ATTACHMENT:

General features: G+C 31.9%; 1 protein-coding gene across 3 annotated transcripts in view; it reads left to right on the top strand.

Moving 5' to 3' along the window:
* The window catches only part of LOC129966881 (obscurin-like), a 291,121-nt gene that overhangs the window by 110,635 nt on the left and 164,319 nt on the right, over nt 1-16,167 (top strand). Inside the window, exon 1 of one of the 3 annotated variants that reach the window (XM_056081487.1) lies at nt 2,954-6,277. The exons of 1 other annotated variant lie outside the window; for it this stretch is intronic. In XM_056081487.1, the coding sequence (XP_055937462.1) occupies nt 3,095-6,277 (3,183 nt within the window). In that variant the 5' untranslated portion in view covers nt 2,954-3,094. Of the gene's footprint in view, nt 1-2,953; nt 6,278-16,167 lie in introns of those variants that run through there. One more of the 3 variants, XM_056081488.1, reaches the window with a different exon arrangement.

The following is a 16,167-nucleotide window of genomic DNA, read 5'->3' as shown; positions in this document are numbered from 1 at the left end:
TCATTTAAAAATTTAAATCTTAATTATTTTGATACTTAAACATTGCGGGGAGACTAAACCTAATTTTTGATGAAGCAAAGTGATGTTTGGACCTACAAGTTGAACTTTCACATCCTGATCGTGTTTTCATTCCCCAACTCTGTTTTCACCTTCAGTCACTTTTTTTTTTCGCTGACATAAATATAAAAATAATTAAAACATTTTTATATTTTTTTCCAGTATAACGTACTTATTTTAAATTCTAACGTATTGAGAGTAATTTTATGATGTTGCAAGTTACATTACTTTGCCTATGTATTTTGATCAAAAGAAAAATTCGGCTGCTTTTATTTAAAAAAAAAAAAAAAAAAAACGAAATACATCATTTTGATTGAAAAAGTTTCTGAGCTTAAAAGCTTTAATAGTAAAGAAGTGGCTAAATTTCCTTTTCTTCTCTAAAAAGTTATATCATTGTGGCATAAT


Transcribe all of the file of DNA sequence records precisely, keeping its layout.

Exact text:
General features: G+C 31.9%; 1 protein-coding gene across 3 annotated transcripts in view; it reads left to right on the top strand.

Moving 5' to 3' along the window:
* The window catches only part of LOC129966881 (obscurin-like), a 291,121-nt gene that overhangs the window by 110,635 nt on the left and 164,319 nt on the right, over nt 1-16,167 (top strand). Inside the window, exon 1 of one of the 3 annotated variants that reach the window (XM_056081487.1) lies at nt 2,954-6,277. The exons of 1 other annotated variant lie outside the window; for it this stretch is intronic. In XM_056081487.1, the coding sequence (XP_055937462.1) occupies nt 3,095-6,277 (3,183 nt within the window). In that variant the 5' untranslated portion in view covers nt 2,954-3,094. Of the gene's footprint in view, nt 1-2,953; nt 6,278-16,167 lie in introns of those variants that run through there. One more of the 3 variants, XM_056081488.1, reaches the window with a different exon arrangement.

The following is a 16,167-nucleotide window of genomic DNA, read 5'->3' as shown; positions in this document are numbered from 1 at the left end:
TCATTTAAAAATTTAAATCTTAATTATTTTGATACTTAAACATTGCGGGGAGACTAAACCTAATTTTTGATGAAGCAAAGTGATGTTTGGACCTACAAGTTGAACTTTCACATCCTGATCGTGTTTTCATTCCCCAACTCTGTTTTCACCTTCAGTCACTTTTTTTTTTCGCTGACATAAATATAAAAATAATTAAAACATTTTTATATTTTTTTCCAGTATAACGTACTTATTTTAAATTCTAACGTATTGAGAGTAATTTTATGATGTTGCAAGTTACATTACTTTGCCTATGTATTTTGATCAAAAGAAAAATTCGGCTGCTTTTATTTAAAAAAAAAAAAAAAAAAAACGAAATACATCATTTTGATTGAAAAAGTTTCTGAGCTTAAAAGCTTTAATAGTAAAGAAGTGGCTAAATTTCCTTTTCTTCTCTAAAAAGTTATATCATTGTGGCATAAT